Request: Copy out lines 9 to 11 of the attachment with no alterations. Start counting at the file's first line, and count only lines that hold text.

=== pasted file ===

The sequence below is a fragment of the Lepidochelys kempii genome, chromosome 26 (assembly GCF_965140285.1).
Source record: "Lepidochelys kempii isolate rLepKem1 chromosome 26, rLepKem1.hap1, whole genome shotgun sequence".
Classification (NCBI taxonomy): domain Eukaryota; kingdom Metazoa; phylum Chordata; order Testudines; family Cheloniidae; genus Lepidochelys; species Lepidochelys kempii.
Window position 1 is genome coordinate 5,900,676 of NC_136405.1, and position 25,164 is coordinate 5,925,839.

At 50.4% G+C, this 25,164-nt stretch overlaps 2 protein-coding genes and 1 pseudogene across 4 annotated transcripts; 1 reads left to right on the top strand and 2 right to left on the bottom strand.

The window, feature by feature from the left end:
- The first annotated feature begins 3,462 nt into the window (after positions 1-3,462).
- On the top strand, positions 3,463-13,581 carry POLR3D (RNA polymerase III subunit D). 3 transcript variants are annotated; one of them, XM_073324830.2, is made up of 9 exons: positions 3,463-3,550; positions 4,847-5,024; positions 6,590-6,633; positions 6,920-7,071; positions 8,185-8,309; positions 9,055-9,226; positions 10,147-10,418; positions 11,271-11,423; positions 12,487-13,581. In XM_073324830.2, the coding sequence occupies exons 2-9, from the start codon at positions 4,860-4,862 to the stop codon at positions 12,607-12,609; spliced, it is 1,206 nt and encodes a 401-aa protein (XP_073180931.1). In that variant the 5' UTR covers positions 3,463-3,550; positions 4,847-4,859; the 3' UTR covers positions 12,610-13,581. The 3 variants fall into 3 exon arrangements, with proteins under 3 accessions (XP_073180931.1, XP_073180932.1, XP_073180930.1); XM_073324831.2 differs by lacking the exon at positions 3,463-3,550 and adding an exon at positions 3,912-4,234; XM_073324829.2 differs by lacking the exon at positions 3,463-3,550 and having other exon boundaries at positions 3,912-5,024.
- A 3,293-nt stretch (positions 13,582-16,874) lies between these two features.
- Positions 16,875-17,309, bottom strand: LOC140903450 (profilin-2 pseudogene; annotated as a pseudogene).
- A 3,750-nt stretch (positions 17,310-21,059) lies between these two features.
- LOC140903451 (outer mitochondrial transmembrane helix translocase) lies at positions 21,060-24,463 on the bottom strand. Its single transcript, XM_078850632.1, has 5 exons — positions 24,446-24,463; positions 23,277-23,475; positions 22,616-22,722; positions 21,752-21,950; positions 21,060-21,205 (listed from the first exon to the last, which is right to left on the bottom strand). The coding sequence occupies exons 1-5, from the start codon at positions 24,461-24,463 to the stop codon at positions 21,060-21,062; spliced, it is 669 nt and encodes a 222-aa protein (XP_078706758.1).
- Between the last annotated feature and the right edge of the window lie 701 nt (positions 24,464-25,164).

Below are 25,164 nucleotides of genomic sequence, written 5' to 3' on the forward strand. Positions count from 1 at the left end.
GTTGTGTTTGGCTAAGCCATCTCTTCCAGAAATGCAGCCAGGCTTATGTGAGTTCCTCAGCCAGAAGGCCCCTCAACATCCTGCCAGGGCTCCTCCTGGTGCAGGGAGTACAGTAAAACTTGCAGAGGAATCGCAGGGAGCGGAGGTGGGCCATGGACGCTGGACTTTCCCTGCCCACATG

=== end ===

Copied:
- A 3,293-nt stretch (positions 13,582-16,874) lies between these two features.
- Positions 16,875-17,309, bottom strand: LOC140903450 (profilin-2 pseudogene; annotated as a pseudogene).
- A 3,750-nt stretch (positions 17,310-21,059) lies between these two features.